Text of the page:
Deeper Thoughts
Thoughts on the Collapse of Silicon Valley Bank

Things are certainly getting interesting. 

By now, you’ve likely read about (or maybe you’ve been following all along) the dramatic collapse of Silicon Valley Bank (SVB). As I write this Monday morning, there’s a lot of chatter, speculation, analysis and, well, spew out there right now. I don’t know exactly where we go from here, although my sense is that this is not the beginning of something larger. I tend to agree that this is a company specific situation, although moreso in the way the company bungled its response. 

I won’t rehash the entire scenario for you. Suffice it to say that the story entered the national media spotlight somewhere around here, and led us to where we are at the time I write this, which is somewhere around here. It appears that the federal government is moving extremely aggressively to contain the damage, which, in the short run, at least, is probably a good thing.

Our own experience with SVB

As a member of the tech industry with clients in the mortgage lending segment of the financial services industry, this story touches my business too. We had approached SVB in the past few years to consider building a relationship ourselves. SVB, as you likely know, was well known as the go-to lender and investor for start-up tech—especially when they had nowhere to go.

However, with such a reputation comes a flip side. As we explored more deeply our potential relationship, I was struck by how densely concentrated SVB’s investments were. The focus was on high-value, high-yield businesses. That’s great when everything’s going well. But with high wealth comes high risk. I don’t pretend to be a financial analyst, but something seemed off there, so we stepped back.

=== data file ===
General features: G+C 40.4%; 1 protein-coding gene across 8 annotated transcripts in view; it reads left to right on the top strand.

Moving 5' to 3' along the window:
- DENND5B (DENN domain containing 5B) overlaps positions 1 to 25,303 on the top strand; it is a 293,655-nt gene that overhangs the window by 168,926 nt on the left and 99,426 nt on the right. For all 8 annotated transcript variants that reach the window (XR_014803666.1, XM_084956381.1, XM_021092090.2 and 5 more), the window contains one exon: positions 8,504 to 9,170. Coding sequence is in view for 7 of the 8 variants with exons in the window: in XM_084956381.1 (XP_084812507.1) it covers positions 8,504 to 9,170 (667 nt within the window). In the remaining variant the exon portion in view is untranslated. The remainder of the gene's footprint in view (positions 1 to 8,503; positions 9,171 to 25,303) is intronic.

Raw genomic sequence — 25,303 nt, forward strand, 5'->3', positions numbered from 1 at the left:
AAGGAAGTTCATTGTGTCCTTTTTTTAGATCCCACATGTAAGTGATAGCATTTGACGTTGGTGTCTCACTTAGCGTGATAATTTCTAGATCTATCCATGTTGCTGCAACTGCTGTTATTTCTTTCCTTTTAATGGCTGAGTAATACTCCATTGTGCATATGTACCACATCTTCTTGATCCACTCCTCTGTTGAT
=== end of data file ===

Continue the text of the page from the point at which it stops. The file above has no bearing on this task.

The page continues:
Enlightening thoughts from an industry giant

The highly-regarded David Stevens, former Federal Housing Commissioner and MBA CEO, has a deep and unique view when it comes to the relationship between lending, investment and government. He wrote a great piece on the matter, which you can read here. While there are plenty of simplistic, politically-motivated statements being flung about in the early days of the aftermath, Mr. Stevens observes that the word “contagion” is probably not the best descriptor for the situation. Instead, he points to management.

According to Mr. Stevens’ article (statistics cited are from Barrons), at year’s end, 2022, SVB held $117 billion of securities, which accounted for more than half of its $211 billion in assets. He also notes that a bit of aggressive bookkeeping and accounting that deprived the bank of the ability to take any potential losses over time, instead of all at once. He notes that the company also did not prudently manage its liquidity. Because SVB’s depositors were mostly VC firms and startups, which tend to demand a 1:1 match to fed actions, rising interest rates and the general uncertainty in today’s markets likely only ratcheted up the pressure. 

Parting thoughts

The Fed is not above reproach in all of this. I’ll save my thoughts on that for another Deeper Thoughts, but Mr. Stevens seems to agree, at least as I take it from this article. But I still think this comes back to  one basic observation. SVB seemed to have all of its proverbial eggs in one basket. The obvious goal was quick and exponentially large profits. That’s fine. We toss the word “capitalism” around all the time. If we truly want free markets (which are not 100% synonymous with capitalism at all times, by the way), we need to understand that some businesses will fail. Especially those taking a high-risk, high-reward approach. We’ll talk in the coming days about all the great ventures supported by SVB when no one else would help them—green energy, medical tech and the like. Kudos to them for that. But to ascribe 100% of the fault for SVB’s failure to anything other than their own actions seems to me to be a bit of selective aggrandizement.


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